Sonatas for Piano and Violin – in A, Op.12/2; in E flat, Op.12/3; in A, Op.30/1; in C minor, Op.30/2
Leonidas Kavakos (violin) & Emanuel Ax (piano)
Reviewed by: Tully Potter
Reviewed: 1 February, 2012
Venue: Wigmore Hall, London
I was glad that Leonidas Kavakos played an encore, even though in doing so he reduced his fine partner Emanuel Ax to the status of an accompanist. I was glad, not because he deserved an encore, but because at last he showed that he could play the violin well if he had a mind to.The best one can say about the Greek violinist’s performances earlier in the evening was that, following the A major Sonata, at least each subsequent one improved on its predecessor. But looking back over the four Beethoven sonatas he played, I can think of hardly a violin phrase I would want to bring home and cherish to my bosom.
While Ax twinkled at the keyboard, Kavakos delivered Opus 12/2 with stooped posture and eyes focused on the score. He reacted to Ax’s excellent playing, rather than taking the initiative, and timidly produced a wretched apology for a tone. As soon as the duo embarked on Opus 12/3, Kavakos seemed more confident. He stood up straighter, took his eyes off the copy periodically, opened his shoulders and rotated his torso as string players do when they know where they are going, and began to wield the bow to some purpose. His tone still left much to be desired, however, and Beethoven’s humour passed him by, while Ax played as if he might have had some fun in the finale with a more responsive partner.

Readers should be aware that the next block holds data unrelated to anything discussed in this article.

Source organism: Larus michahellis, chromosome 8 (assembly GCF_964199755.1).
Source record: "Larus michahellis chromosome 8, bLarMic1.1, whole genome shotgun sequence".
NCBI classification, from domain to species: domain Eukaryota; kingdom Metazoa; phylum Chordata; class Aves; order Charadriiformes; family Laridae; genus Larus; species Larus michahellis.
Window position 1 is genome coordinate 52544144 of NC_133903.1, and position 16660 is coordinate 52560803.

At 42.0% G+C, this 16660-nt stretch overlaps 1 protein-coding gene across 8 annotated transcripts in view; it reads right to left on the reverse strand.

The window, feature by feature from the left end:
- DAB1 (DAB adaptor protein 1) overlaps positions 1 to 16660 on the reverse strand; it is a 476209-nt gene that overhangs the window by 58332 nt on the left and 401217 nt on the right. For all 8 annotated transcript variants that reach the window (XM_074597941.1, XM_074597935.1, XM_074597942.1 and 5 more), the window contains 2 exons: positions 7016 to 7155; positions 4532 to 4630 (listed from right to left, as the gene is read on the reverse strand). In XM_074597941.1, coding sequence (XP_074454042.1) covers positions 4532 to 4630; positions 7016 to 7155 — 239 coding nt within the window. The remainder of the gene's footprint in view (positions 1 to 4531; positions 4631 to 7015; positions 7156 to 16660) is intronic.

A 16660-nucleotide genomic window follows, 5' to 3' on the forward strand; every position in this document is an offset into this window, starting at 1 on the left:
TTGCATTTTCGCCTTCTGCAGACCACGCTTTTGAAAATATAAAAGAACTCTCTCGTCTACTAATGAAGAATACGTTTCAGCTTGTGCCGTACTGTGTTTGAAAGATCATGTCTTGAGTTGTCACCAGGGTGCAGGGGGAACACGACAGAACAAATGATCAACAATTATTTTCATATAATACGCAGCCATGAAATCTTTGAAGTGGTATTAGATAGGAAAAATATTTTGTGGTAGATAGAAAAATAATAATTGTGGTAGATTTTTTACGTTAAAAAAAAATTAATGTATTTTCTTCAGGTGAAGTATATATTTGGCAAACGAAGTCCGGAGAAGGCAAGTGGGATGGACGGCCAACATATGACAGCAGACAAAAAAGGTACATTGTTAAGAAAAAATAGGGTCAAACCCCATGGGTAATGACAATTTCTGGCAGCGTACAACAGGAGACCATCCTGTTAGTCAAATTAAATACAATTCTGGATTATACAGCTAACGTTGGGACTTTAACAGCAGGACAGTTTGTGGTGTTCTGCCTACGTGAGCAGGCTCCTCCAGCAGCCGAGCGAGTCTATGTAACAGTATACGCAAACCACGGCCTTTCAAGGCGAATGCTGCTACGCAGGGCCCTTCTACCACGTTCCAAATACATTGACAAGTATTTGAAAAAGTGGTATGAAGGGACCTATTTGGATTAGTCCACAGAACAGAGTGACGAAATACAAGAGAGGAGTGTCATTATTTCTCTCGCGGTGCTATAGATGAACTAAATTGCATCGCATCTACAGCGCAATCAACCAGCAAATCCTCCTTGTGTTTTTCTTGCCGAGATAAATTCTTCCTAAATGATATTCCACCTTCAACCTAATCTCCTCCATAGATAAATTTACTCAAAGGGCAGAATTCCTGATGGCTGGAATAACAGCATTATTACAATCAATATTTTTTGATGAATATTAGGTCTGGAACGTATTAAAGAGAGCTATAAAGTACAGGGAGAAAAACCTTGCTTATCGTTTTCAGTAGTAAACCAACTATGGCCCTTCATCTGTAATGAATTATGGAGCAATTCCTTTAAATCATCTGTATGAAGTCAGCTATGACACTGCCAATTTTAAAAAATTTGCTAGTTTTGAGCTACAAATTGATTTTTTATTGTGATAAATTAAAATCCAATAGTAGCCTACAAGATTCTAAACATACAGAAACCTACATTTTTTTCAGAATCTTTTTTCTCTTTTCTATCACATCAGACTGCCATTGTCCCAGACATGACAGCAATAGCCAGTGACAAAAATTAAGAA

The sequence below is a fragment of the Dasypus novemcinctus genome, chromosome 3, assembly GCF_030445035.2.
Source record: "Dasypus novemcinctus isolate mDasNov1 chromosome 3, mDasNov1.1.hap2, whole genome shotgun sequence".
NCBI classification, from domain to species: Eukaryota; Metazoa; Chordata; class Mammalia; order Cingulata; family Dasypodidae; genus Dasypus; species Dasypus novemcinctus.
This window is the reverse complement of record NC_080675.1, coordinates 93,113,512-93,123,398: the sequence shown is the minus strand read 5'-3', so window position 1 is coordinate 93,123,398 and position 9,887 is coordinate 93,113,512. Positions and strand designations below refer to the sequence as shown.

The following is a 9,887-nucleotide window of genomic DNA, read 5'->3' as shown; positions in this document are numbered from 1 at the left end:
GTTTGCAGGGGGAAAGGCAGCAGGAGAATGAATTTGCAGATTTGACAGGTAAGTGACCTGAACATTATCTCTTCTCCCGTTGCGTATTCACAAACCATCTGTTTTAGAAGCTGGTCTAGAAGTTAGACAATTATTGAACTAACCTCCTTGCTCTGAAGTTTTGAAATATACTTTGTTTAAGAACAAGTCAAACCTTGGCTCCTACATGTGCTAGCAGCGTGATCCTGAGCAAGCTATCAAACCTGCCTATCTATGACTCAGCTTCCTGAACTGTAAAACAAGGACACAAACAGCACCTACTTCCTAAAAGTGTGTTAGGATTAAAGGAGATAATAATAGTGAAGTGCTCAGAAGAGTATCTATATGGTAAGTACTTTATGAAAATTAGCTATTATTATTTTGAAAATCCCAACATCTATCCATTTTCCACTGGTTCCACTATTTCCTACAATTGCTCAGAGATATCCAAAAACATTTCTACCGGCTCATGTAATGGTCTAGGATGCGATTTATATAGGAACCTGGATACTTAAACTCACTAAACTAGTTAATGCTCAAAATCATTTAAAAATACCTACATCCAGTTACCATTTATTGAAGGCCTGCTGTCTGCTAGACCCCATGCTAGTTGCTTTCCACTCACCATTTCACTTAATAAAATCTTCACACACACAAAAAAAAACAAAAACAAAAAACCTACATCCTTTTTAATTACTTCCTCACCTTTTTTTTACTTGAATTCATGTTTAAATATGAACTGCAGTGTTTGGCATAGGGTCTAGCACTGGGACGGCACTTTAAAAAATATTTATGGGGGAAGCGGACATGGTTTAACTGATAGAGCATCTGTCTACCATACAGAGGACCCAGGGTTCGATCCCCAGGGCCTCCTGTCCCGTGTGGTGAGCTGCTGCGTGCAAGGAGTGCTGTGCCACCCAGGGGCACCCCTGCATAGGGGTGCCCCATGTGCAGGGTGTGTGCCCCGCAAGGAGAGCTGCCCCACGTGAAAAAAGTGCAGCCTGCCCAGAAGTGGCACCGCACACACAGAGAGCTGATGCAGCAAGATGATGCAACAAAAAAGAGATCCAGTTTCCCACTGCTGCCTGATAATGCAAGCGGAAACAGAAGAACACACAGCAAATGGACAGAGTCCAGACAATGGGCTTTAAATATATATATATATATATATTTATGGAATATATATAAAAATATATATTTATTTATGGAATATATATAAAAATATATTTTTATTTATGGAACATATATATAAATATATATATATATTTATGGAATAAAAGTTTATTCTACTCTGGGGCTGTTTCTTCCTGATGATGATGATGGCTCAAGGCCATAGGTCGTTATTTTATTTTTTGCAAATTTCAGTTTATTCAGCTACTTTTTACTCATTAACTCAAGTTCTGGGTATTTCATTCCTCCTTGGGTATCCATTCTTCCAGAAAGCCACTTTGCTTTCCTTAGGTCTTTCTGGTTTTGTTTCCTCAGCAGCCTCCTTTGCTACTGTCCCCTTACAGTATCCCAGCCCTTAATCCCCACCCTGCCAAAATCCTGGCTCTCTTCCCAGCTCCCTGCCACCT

After the interval, Kavakos again improved, this time in Opus 30/1, with reasonable phrasing in the Adagio molto – but where was the espressivo demanded by Beethoven? Why did he drift off the note at the end? Much of the violin tone was edgy and attenuated: when Kavakos applied any pressure on the E string, what emerged was verging on the squeaky. Some passages in the final variations were actively unpleasant.
In Beethoven’s most dramatic sonata, the C minor, Ax led off each movement with model playing and Kavakos at last seemed to engage with the musical argument to a degree. It was not great duo-playing, and the scherzo lacked wit, but at least it did a certain amount of justice to this masterpiece. In the Adagio cantabile Kavakos achieved some breadth of phrasing and a measure of decent tone.